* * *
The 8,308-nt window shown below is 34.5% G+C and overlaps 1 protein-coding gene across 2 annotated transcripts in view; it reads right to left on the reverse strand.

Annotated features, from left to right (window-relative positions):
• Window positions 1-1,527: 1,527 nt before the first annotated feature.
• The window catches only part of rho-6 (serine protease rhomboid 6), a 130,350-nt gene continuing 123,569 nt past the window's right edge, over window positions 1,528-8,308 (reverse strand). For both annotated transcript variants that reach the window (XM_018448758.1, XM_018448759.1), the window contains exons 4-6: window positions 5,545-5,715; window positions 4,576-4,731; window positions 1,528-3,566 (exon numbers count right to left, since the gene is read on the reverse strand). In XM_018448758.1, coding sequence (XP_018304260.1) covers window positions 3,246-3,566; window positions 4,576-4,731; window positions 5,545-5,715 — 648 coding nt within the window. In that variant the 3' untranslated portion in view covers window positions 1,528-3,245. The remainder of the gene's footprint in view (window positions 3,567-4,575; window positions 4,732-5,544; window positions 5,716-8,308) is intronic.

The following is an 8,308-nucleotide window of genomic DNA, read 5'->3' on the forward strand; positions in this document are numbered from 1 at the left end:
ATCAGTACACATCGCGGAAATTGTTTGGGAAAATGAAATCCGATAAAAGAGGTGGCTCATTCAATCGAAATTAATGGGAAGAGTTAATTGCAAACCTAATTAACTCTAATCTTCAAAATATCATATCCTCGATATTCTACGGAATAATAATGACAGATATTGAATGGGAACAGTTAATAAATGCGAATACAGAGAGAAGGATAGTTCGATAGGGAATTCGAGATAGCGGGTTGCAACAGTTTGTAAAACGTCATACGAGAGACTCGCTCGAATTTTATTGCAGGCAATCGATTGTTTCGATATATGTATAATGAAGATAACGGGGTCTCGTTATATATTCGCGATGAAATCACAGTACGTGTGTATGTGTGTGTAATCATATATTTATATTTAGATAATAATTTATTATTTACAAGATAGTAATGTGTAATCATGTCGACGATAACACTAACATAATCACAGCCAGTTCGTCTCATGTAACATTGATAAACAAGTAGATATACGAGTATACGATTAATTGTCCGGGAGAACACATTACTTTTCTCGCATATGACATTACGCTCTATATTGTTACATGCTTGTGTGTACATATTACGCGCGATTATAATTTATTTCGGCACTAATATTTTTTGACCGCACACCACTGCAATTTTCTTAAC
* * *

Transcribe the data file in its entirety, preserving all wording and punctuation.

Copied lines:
The 8,308-nt window shown below is 34.5% G+C and overlaps 1 protein-coding gene across 2 annotated transcripts in view; it reads right to left on the reverse strand.

Annotated features, from left to right (window-relative positions):
• Window positions 1-1,527: 1,527 nt before the first annotated feature.
• The window catches only part of rho-6 (serine protease rhomboid 6), a 130,350-nt gene continuing 123,569 nt past the window's right edge, over window positions 1,528-8,308 (reverse strand). For both annotated transcript variants that reach the window (XM_018448758.1, XM_018448759.1), the window contains exons 4-6: window positions 5,545-5,715; window positions 4,576-4,731; window positions 1,528-3,566 (exon numbers count right to left, since the gene is read on the reverse strand). In XM_018448758.1, coding sequence (XP_018304260.1) covers window positions 3,246-3,566; window positions 4,576-4,731; window positions 5,545-5,715 — 648 coding nt within the window. In that variant the 3' untranslated portion in view covers window positions 1,528-3,245. The remainder of the gene's footprint in view (window positions 3,567-4,575; window positions 4,732-5,544; window positions 5,716-8,308) is intronic.

The following is an 8,308-nucleotide window of genomic DNA, read 5'->3' on the forward strand; positions in this document are numbered from 1 at the left end:
ATCAGTACACATCGCGGAAATTGTTTGGGAAAATGAAATCCGATAAAAGAGGTGGCTCATTCAATCGAAATTAATGGGAAGAGTTAATTGCAAACCTAATTAACTCTAATCTTCAAAATATCATATCCTCGATATTCTACGGAATAATAATGACAGATATTGAATGGGAACAGTTAATAAATGCGAATACAGAGAGAAGGATAGTTCGATAGGGAATTCGAGATAGCGGGTTGCAACAGTTTGTAAAACGTCATACGAGAGACTCGCTCGAATTTTATTGCAGGCAATCGATTGTTTCGATATATGTATAATGAAGATAACGGGGTCTCGTTATATATTCGCGATGAAATCACAGTACGTGTGTATGTGTGTGTAATCATATATTTATATTTAGATAATAATTTATTATTTACAAGATAGTAATGTGTAATCATGTCGACGATAACACTAACATAATCACAGCCAGTTCGTCTCATGTAACATTGATAAACAAGTAGATATACGAGTATACGATTAATTGTCCGGGAGAACACATTACTTTTCTCGCATATGACATTACGCTCTATATTGTTACATGCTTGTGTGTACATATTACGCGCGATTATAATTTATTTCGGCACTAATATTTTTTGACCGCACACCACTGCAATTTTCTTAAC